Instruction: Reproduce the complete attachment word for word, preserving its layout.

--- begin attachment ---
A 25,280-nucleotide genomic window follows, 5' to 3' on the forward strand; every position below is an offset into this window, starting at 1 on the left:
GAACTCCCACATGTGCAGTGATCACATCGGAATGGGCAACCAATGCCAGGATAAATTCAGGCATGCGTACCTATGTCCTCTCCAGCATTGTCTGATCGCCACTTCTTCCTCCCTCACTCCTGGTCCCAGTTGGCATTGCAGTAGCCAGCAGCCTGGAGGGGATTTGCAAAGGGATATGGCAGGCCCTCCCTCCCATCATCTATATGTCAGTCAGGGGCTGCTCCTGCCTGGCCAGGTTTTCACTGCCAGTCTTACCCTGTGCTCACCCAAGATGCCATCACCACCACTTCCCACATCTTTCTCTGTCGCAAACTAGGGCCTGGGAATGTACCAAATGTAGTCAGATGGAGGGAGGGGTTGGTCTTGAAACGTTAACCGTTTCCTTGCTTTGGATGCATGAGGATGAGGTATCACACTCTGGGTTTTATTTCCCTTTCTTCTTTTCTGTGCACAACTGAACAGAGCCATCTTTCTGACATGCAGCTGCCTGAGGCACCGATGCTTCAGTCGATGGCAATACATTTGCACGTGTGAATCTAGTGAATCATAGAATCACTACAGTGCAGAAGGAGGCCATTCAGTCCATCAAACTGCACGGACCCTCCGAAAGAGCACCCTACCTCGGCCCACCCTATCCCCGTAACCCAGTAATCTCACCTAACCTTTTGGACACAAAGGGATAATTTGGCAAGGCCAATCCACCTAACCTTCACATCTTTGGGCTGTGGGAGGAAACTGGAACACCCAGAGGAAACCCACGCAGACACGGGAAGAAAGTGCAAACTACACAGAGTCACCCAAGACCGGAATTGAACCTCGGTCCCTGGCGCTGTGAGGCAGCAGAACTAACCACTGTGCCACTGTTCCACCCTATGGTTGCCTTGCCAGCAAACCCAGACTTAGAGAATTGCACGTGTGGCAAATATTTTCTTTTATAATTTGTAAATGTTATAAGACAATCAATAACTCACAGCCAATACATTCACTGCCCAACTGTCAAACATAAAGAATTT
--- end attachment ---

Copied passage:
A 25,280-nucleotide genomic window follows, 5' to 3' on the forward strand; every position below is an offset into this window, starting at 1 on the left:
GAACTCCCACATGTGCAGTGATCACATCGGAATGGGCAACCAATGCCAGGATAAATTCAGGCATGCGTACCTATGTCCTCTCCAGCATTGTCTGATCGCCACTTCTTCCTCCCTCACTCCTGGTCCCAGTTGGCATTGCAGTAGCCAGCAGCCTGGAGGGGATTTGCAAAGGGATATGGCAGGCCCTCCCTCCCATCATCTATATGTCAGTCAGGGGCTGCTCCTGCCTGGCCAGGTTTTCACTGCCAGTCTTACCCTGTGCTCACCCAAGATGCCATCACCACCACTTCCCACATCTTTCTCTGTCGCAAACTAGGGCCTGGGAATGTACCAAATGTAGTCAGATGGAGGGAGGGGTTGGTCTTGAAACGTTAACCGTTTCCTTGCTTTGGATGCATGAGGATGAGGTATCACACTCTGGGTTTTATTTCCCTTTCTTCTTTTCTGTGCACAACTGAACAGAGCCATCTTTCTGACATGCAGCTGCCTGAGGCACCGATGCTTCAGTCGATGGCAATACATTTGCACGTGTGAATCTAGTGAATCATAGAATCACTACAGTGCAGAAGGAGGCCATTCAGTCCATCAAACTGCACGGACCCTCCGAAAGAGCACCCTACCTCGGCCCACCCTATCCCCGTAACCCAGTAATCTCACCTAACCTTTTGGACACAAAGGGATAATTTGGCAAGGCCAATCCACCTAACCTTCACATCTTTGGGCTGTGGGAGGAAACTGGAACACCCAGAGGAAACCCACGCAGACACGGGAAGAAAGTGCAAACTACACAGAGTCACCCAAGACCGGAATTGAACCTCGGTCCCTGGCGCTGTGAGGCAGCAGAACTAACCACTGTGCCACTGTTCCACCCTATGGTTGCCTTGCCAGCAAACCCAGACTTAGAGAATTGCACGTGTGGCAAATATTTTCTTTTATAATTTGTAAATGTTATAAGACAATCAATAACTCACAGCCAATACATTCACTGCCCAACTGTCAAACATAAAGAATTT